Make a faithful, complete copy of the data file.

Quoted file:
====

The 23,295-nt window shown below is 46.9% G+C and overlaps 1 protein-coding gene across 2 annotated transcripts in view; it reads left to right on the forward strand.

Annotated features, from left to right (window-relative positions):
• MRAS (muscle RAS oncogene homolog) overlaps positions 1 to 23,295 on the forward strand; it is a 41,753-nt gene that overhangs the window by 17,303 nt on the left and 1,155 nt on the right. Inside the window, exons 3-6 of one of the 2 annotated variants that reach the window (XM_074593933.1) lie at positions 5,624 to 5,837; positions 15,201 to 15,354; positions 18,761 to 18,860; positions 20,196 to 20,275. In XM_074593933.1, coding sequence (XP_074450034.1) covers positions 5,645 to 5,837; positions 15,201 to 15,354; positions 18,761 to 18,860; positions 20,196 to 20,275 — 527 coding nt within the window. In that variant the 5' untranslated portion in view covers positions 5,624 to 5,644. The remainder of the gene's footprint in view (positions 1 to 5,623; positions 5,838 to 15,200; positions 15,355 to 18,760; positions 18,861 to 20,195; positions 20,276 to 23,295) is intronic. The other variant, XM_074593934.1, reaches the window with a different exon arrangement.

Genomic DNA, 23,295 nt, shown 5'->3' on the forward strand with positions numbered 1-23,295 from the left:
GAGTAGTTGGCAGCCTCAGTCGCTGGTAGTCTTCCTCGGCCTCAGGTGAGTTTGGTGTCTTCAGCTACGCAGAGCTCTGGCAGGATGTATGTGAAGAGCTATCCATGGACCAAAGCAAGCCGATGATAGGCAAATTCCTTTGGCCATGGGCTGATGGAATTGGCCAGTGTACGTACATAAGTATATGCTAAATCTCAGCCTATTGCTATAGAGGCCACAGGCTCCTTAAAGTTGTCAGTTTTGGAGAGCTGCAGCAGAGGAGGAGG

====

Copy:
The 23,295-nt window shown below is 46.9% G+C and overlaps 1 protein-coding gene across 2 annotated transcripts in view; it reads left to right on the forward strand.

Annotated features, from left to right (window-relative positions):
• MRAS (muscle RAS oncogene homolog) overlaps positions 1 to 23,295 on the forward strand; it is a 41,753-nt gene that overhangs the window by 17,303 nt on the left and 1,155 nt on the right. Inside the window, exons 3-6 of one of the 2 annotated variants that reach the window (XM_074593933.1) lie at positions 5,624 to 5,837; positions 15,201 to 15,354; positions 18,761 to 18,860; positions 20,196 to 20,275. In XM_074593933.1, coding sequence (XP_074450034.1) covers positions 5,645 to 5,837; positions 15,201 to 15,354; positions 18,761 to 18,860; positions 20,196 to 20,275 — 527 coding nt within the window. In that variant the 5' untranslated portion in view covers positions 5,624 to 5,644. The remainder of the gene's footprint in view (positions 1 to 5,623; positions 5,838 to 15,200; positions 15,355 to 18,760; positions 18,861 to 20,195; positions 20,276 to 23,295) is intronic. The other variant, XM_074593934.1, reaches the window with a different exon arrangement.

Genomic DNA, 23,295 nt, shown 5'->3' on the forward strand with positions numbered 1-23,295 from the left:
GAGTAGTTGGCAGCCTCAGTCGCTGGTAGTCTTCCTCGGCCTCAGGTGAGTTTGGTGTCTTCAGCTACGCAGAGCTCTGGCAGGATGTATGTGAAGAGCTATCCATGGACCAAAGCAAGCCGATGATAGGCAAATTCCTTTGGCCATGGGCTGATGGAATTGGCCAGTGTACGTACATAAGTATATGCTAAATCTCAGCCTATTGCTATAGAGGCCACAGGCTCCTTAAAGTTGTCAGTTTTGGAGAGCTGCAGCAGAGGAGGAGG